Saturday, December 17, 2011

Tim Challies, slightly late to the Driscoll party about sex and marriage

It's understandable Tim Challies would only discover certain things about Mark Driscoll a whole decade after someone in Seattle discovered these things about him.  Such is life, such is the internet, and such is living in the real world without paying attention to a nobody who's trying to tell everybody about somebody when he was actually more of a nobody. If his first contact with the Driscoll's discussing sex is this book and not Peasant Princess or the 2002 sermon on sex (which, I know, you can't even find anymore since it got pulled, last I checked) or the 2007 stuff, then it's understandable that Challies is very late to what might be described as the Driscoll party about sex and marriage.

That's the thing about the speed of the internet, on some things it can be swift as lightning but on other things some things don't come to the attention of bloggers until somewhere between five to ten years have passed. 

Justin Barnard articulated what seems to be Tim Challies driving point of concern way back in 2009.  So props to Barnard for articulating his concern with a systemic problem in Driscoll's theology of sex almost a year after Peasant Princess began.  That may seem like a long time, especially given the proverbial speed of the internet, but it's faster than others. 

Of course the Driscoll's aren't the only ones selling a book about "real marriage".  Check it out

Looks like megachurch pastors are thinking the same things here.  The Driscolls have their book on marriage and so the Youngs also have one.  But according to Driscoll in that Rhoades interview preachers are talking too much about sex lately?  Can we  _______? 

Why, of course we can, as long as it's lawful, helpful, and not enslaving.  So I have permission to blog about this topic and note that some folks who are genuinely (and in some cases legitimately) concerned about Driscoll's weaknesses as a teacher are about a decade late.  Way, way back on the Babblerash days there were a couple of folks who said the bluntest way possible they saw how Driscoll's approach to Song of Songs worked itself out with reference to chapter 2, verse 3 and said they had concerns that the guy might be some kind of sex addict or pervert to so persistently see only the sexual side of the book from a pastoral perspective.  Now I know that it's popular to only see that side of the book these days.  It is, quite literally, sexier to do so.   Carl Trueman has noticed.

It seems to be the latest thing: middle aged pastors writing books about sex and/or talking about it in the pulpit all the time. Don't get me wrong: if you and your wife being "on the job" seven days in a row has revitalised your marriage and your spiritual life, nobody could be happier than yours truly. I am absolutely delighted for you. Really, I am. But I do wonder if the rest of us need to know about it. I especially wonder if your children and your parents-in-law and your congregation need to know about it.
Indeed.  The answer from the Driscoll and Young camps seems to be, "Why, yes!  You absolutely must know.  Let's make sure we've spent anywhere between 7 to 12 weeks telling you!  Be sure to buy the book and DVD series, too, and generously support our ministry so we can print a second edition. Don't forget to go to our websites named after ourselves and post comments thanking us for going to the trouble, if possible."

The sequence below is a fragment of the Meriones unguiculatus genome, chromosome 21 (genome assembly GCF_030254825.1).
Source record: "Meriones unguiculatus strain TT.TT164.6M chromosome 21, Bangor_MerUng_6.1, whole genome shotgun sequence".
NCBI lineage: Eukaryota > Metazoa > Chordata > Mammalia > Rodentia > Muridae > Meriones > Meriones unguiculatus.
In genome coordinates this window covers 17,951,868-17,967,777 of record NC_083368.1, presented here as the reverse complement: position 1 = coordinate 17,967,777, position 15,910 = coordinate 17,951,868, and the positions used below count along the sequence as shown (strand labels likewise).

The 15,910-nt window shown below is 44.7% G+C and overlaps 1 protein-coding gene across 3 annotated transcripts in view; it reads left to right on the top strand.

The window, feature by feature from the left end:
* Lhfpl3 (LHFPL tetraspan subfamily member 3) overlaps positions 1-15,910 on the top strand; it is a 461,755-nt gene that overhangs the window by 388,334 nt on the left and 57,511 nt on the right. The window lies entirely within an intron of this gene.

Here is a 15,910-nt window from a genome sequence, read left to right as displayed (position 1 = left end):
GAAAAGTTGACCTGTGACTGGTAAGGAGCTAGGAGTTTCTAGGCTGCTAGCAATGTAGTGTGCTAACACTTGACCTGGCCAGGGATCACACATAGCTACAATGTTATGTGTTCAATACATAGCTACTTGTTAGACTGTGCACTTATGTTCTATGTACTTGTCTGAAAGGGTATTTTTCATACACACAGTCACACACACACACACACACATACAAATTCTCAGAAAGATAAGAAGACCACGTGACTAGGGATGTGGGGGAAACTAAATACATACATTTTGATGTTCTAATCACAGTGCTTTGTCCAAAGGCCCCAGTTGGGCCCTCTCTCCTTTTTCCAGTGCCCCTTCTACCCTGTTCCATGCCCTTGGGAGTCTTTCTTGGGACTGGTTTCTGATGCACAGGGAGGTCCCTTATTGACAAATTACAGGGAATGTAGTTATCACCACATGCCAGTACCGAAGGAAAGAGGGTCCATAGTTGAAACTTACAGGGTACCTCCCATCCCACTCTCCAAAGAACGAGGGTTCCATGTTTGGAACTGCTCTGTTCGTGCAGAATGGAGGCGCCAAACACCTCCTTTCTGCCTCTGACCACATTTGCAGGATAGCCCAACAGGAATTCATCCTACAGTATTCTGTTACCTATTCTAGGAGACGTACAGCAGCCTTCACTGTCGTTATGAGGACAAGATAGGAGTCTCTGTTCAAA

Trueman also touches on the recent rhetoric of envy.  A person who thinks maybe celebrity pastors are going to far or have problems could only be writing out of a sinful envy of the success of the megachurch pastor.  Not only is this not a particularly viable argument simply on its face it ignores the reality that not everyone who is critical of a megachurch/celebrity pastors is 1) even a pastor 2) ever wants to be a pastor.  Of course for that sort of person there's always the canard of "God appointed authority".  The thing about God appointed authorities, in case people hadn't bothered to read two paragraphs in OT narrative literature, is that not all people given authority by God are always in formal positions of leadership or power ,and not all of them are inside the beltway.  Not all God-appointed gifts and roles and offices are always at the center of power.

Of course it still leaves me befuddled that people have come to notice the obsession with sex and the branding of sex as the thing evangelicals are better at than the world, particularly in the case of the Driscolls, roughly a decade after this became part of the shtick.  I guess it's the nature of the press cycle and book deals and megachurches doing their thing with video clips.  It's the nature of book deals with attendent DVD study guides.  Such details as that letter at the end of "real" being tilted off to the right which just proves that it's all about keeping things real and talking about stuff that no other Christian authors have talked about. 

Steven Furtick plugs the Young book by saying most preaching and teaching on marriage isn't getting the job done.  What's the job? Why isn't it getting done?  Didn't Furtick listen to all of Peasant Princess?  After all, that was three months of hitting all the important topics about marriage and sex, right?  Or was Furtick just saying what would make for a good book endorsement blurb because Ed's closer to home and that book endorsement was easier to make for a shorter sermon series?  I don't know.